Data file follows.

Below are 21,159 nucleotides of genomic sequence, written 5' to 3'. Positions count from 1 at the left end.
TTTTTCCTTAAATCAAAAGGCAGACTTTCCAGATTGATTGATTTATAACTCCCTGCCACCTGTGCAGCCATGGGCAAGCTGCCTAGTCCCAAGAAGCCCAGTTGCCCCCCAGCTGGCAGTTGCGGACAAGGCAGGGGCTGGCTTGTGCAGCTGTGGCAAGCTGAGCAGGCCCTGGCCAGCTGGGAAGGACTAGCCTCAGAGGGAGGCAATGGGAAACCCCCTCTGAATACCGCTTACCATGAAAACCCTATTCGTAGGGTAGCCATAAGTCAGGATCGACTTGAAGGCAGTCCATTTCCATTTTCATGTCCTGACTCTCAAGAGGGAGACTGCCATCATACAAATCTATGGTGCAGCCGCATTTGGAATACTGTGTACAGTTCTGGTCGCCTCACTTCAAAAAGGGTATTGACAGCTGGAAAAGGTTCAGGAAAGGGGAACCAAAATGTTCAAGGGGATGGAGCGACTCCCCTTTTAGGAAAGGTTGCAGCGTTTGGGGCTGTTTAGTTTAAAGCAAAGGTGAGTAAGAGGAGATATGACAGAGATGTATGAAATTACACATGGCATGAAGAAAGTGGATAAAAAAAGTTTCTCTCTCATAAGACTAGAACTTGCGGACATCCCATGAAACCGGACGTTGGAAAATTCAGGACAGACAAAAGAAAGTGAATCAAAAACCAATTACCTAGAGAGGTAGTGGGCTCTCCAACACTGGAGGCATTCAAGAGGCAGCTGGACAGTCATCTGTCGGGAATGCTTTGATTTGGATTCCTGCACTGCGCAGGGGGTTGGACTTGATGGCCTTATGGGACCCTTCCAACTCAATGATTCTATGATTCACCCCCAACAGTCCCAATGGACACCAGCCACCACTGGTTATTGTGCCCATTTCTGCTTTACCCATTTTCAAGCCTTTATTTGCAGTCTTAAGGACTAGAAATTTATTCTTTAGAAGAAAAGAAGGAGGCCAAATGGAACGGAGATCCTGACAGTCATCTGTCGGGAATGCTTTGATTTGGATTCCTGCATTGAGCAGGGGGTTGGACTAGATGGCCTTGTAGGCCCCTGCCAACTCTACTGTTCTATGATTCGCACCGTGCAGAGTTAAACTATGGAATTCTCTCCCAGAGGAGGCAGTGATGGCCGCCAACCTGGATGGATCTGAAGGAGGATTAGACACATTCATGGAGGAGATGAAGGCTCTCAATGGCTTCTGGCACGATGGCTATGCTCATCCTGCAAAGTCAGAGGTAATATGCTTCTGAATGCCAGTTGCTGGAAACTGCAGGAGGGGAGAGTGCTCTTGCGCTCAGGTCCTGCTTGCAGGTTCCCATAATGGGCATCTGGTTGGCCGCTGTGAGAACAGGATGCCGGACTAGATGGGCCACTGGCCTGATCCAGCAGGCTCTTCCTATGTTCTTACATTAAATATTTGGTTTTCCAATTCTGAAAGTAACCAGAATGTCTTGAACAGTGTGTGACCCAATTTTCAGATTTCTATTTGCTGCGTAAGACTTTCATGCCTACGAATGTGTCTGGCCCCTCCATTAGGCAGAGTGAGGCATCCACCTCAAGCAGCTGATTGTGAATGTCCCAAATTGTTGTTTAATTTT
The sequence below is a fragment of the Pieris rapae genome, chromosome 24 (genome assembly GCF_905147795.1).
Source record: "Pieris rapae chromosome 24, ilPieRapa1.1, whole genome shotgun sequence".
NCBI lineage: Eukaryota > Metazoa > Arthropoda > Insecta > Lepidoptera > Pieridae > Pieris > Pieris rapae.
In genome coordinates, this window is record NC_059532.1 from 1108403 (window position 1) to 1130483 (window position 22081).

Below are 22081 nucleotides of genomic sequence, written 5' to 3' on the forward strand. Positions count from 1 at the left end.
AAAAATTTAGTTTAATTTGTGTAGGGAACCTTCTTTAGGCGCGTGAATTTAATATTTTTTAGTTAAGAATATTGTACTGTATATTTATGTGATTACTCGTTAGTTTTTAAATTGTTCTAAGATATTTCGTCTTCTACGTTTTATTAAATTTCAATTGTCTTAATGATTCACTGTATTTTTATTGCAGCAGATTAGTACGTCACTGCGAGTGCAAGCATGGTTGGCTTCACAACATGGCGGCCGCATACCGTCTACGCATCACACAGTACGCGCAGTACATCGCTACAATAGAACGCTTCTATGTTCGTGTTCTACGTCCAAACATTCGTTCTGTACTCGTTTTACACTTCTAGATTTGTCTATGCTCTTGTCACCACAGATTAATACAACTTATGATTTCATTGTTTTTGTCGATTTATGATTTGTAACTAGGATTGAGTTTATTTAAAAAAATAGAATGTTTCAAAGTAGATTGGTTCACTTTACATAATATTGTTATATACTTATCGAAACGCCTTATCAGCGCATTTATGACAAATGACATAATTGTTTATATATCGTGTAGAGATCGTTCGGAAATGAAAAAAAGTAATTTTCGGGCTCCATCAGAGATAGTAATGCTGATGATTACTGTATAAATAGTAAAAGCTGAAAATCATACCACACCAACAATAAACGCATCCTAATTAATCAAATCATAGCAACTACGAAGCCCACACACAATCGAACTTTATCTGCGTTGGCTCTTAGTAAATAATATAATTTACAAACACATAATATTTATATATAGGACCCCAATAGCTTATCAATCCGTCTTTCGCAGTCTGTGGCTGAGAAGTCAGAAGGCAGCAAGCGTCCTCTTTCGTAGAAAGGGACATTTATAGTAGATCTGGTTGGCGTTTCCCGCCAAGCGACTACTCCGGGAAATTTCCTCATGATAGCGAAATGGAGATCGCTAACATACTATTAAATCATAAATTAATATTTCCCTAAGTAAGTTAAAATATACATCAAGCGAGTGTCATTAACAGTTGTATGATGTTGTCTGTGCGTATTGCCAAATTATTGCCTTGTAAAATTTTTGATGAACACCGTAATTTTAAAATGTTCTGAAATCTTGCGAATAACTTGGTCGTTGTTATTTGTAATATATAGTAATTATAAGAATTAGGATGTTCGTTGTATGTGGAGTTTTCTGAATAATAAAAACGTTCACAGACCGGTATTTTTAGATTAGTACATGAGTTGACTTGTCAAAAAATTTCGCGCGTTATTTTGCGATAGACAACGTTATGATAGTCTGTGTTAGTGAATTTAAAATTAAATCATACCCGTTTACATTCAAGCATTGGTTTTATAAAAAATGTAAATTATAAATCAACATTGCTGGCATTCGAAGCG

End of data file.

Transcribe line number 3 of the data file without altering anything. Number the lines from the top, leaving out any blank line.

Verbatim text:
The sequence below is a fragment of the Pieris rapae genome, chromosome 24 (genome assembly GCF_905147795.1).